You hear a lot about POGOs and gambling issues in the Philippines. Now some senators want to bid “good riddance” to the industry.

It has to do with politics and money of course. Who doesn’t want a piece of the pie? It makes the organization of gambling operators stuck between a rock and a hard place.

It has to contend with numerous scandals and a pandemic shutdown. The government of Rodrigo Duterte is said to bleed it dry.

Government interference

President Duterte is quite vocal about his distaste for gambling. The evidence is seen in frozen applications for new casinos and constant railing against lotteries, even those that benefit charities.

He previously told the Philippine Amusement and Gaming Corporation (PAGCOR) to revoke all online gambling licenses, which lead to the suspicion that he would kill the industry entirely.

The POGO licensing scheme was adopted, allowing the government more direct control over industry regulation.

The plan brought in greater revenues for each vertical of operation. As a result Duterte let things pass by. As long as POGOs didn’t service the locals, generally followed the laws, and paid their dues, everything would proceed normally.

Duterte was known for his drug war although he became an international pariah. He is hot to make anti-corruption his hallmark.

But China has been a problem for him, especially his allowing Chinese workers to obtain POGO employment. The opposition has been strong.

Who is on board?

Senators Risa Hontiveros and Frank Drillon have been prominent in celebrating the supposed exodus of POGOs. They have attacked him for his Chinese favoritism. Senator Joel Villanueva of the majority block has entered the fray as part of a general anti-corruption crusade.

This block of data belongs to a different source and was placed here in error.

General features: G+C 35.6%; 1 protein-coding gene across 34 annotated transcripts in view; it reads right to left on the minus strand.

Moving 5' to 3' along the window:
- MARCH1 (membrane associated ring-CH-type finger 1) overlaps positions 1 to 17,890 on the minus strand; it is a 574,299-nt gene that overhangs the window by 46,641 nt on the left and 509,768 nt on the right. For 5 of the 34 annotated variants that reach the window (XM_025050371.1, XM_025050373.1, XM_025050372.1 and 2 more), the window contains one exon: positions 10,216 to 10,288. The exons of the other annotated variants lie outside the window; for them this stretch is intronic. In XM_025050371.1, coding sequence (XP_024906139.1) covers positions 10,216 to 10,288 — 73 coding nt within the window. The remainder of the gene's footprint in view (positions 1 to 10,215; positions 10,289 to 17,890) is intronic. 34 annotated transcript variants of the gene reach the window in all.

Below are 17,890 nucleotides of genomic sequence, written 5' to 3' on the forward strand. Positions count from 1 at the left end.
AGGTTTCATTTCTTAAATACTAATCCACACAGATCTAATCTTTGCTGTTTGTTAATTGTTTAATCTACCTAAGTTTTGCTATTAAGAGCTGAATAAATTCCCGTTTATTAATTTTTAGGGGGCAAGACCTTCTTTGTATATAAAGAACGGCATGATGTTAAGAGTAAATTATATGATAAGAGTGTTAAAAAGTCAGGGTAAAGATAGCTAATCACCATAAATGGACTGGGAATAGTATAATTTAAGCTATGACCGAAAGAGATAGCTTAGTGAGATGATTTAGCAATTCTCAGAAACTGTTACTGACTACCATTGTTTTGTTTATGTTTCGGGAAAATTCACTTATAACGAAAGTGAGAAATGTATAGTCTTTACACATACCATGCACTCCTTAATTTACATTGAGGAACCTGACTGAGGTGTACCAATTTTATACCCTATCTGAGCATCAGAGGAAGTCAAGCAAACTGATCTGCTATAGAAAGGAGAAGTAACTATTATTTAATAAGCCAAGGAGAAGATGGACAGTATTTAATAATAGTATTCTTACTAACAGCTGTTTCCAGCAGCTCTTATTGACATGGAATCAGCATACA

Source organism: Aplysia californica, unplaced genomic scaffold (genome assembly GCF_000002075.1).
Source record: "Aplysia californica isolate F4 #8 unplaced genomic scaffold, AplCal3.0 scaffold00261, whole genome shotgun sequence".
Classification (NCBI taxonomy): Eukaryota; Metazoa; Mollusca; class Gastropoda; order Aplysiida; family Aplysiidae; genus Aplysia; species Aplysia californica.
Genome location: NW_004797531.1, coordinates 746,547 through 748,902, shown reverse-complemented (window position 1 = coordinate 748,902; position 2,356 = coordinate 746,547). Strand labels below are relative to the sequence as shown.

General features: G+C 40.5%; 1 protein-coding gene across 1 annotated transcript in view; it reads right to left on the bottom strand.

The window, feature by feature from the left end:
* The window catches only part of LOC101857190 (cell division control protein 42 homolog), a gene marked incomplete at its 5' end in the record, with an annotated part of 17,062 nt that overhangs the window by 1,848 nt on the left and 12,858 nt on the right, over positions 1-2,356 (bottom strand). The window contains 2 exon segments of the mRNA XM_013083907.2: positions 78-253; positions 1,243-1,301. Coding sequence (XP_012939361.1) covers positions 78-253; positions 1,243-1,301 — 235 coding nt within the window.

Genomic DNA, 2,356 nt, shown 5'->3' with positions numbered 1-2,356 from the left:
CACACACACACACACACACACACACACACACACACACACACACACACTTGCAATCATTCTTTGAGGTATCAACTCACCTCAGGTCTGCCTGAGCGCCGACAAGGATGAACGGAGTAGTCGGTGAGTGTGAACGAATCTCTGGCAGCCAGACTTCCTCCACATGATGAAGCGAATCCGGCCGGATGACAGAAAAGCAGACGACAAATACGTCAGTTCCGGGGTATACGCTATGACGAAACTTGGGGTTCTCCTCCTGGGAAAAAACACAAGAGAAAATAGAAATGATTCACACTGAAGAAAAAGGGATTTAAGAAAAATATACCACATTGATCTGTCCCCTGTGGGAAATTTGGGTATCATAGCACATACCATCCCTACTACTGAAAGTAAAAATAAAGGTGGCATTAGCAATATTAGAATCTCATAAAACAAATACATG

The rest of the Senate hasn’t said a word. Why would they defend the industry? Duterte believes the country needs POGOs and has been defending it from Chinese protests.

On the subject, presidential spokesperson, Harry Roque has made it clear.

“Although the President said we need the resources and revenues including POGO operations to fund the government’s COVID-19 response… the bottom line is they need to settle their tax obligations.”

Along these lines, House Representative Joey Salceda’s (currently in Duterte’s political party) bill seeks 5% of an operation’s gross income, as well as a 25% withholding tax on foreign workers.

He wants Duterte to sign immediately so the government can go after POGOs more directly for tax revenue, complaining that PAGCOR shrouds them from their obligations.

PAGCOR is standing by, just a regulatory body with no policing power over tax evasion. Commenting on POGOs potentially avoiding their tax obligations, Jose Tria said,

“We’re not tax experts. It is for POGOs to question the applicability of the franchise tax.”

Back on track?

While the tax question is unclear as to the amount, PAGCOR has announced that 11 POGOs have settled all their tax debts and are not permitted to resume operations.

So issue now is if Duterte and his ruling party and perfectly happy letting POGOs continue on as is. At risk is the licensed online gambling industry could be driven out of the Philippines. Even if some operators leave, it won’t impact it that much, or will it?

The industry is certain lucrative and provides valuable jobs and government revenues. Think of the P6 billion ($120 million) in PAGCOR fees.

Plus, POGOs also take up 13% of the office demand in the country. They employ at least 30,000 Filipinos, paying middle class or better wages. They may offer jobs even in the private sector.

If Representative Salceda is right, more POGOs may leave because they would rather not pay 5% of their gross.

Meanwhile, public outrage is mounting. The simple solution is to get those licensing fees and back taxes secured. Then the operators can move on and continue to fuel the economy.


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